Cross mating still occurs occasionally

This scenario is consistent with the known behaviour of brown bears and polar bears, according to co-author Ian Stirling, a biologist at the University of Alberta in Edmonton, Canada. Mixing of polar bears and brown bears is seen today in the Canadian Beaufort Sea, where adult male brown bears wander onto the remaining sea ice in late spring and sometimes mate with female polar bears, he said. In areas such as western Hudson Bay and the Russian coast, polar bears are spending more time on land in response to climate warming and loss of sea ice, a behaviour that could have left polar bears stranded on the ABC Islands at the end of the last ice age.

Young male brown bears tend to leave the area where they were born in search of new territory. They may well have dispersed across the water from the Alaskan mainland to the ABC Islands and hybridized with polar bears stranded there when the sea ice disappeared.

“The combination of genetics and the known behaviour of brown and polar bears hybridizing in the wild today tells us how the ABC Islands bears came to be: they are the descendants of many male brown bear immigrants and some female polar bears from long ago,” Stirling said.

The findings suggest that continued climate warming and loss of arctic sea ice may lead to the same thing happening more broadly, said co-author Richard E. (Ed) Green, an assistant professor of bio molecular engineering in UCSC’s Baskin School of Engineering. “As the ice melts in the Arctic, what is going to happen to the polar bears? In the ABC Islands, the polar bears are gone. They’re brown bears now, but with polar bear genes still present in their genomes,” he said.

The first genetic studies of ABC Islands brown bears looked at their mitochondrial DNA, which is separate from the chromosomes and is inherited only through the female lineage. The mitochondrial DNA of ABC Islands brown bears matches that of polar bears more closely than that of other brown bears, which led some scientists to think that the ABC Islands brown bears gave rise to modern polar bears.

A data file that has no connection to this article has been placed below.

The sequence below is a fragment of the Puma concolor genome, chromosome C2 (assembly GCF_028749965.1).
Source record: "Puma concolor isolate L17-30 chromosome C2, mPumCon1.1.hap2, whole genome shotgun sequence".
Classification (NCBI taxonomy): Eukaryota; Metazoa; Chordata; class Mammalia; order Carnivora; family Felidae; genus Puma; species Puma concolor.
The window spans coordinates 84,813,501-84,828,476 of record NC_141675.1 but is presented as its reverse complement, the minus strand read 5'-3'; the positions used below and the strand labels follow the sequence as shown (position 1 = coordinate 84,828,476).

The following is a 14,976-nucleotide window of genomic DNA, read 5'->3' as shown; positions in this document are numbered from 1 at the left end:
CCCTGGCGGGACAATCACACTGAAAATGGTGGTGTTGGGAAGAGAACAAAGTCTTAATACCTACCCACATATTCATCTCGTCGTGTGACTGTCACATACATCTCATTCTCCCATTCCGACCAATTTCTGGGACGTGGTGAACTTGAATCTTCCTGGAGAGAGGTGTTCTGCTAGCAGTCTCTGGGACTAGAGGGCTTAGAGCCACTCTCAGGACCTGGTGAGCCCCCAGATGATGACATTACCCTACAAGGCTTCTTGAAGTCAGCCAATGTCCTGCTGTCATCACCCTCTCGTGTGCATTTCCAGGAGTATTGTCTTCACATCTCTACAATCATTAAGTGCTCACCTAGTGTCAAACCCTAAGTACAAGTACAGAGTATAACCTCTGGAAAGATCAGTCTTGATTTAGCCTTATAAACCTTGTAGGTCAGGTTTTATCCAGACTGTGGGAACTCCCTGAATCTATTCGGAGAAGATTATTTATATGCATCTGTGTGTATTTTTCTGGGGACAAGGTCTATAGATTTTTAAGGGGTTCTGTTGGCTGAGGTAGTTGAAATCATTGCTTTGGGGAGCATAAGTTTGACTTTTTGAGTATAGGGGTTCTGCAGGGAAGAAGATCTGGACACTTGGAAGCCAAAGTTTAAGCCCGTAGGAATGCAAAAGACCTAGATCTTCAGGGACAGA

Nuclear DNA

The new study looks at the “nuclear DNA” carried on the chromosomes in the cell nucleus. It is the latest in a series of genetic studies of polar bears published in recent years, each of which has prompted new ideas about the relationship between polar bears and brown bears. A 2010 study of fossils and mitochondrial DNA supported the idea that polar bears evolved from the ABC Islands brown bears. But a 2011 study of mitochondrial DNA from extinct Irish brown bears showed an even closer match to polar bears and suggested that polar bears got their mitochondrial DNA from hybridization with Irish bears. Shapiro, a co-author of that study, said she now thinks the Irish brown bears may be another example of what happened in the ABC Islands, but she can’t say for sure until she studies their nuclear DNA.

“In retrospect, I think we were wrong about the directionality of the gene flow between polar bears and Irish brown bears,” she said.

Different theories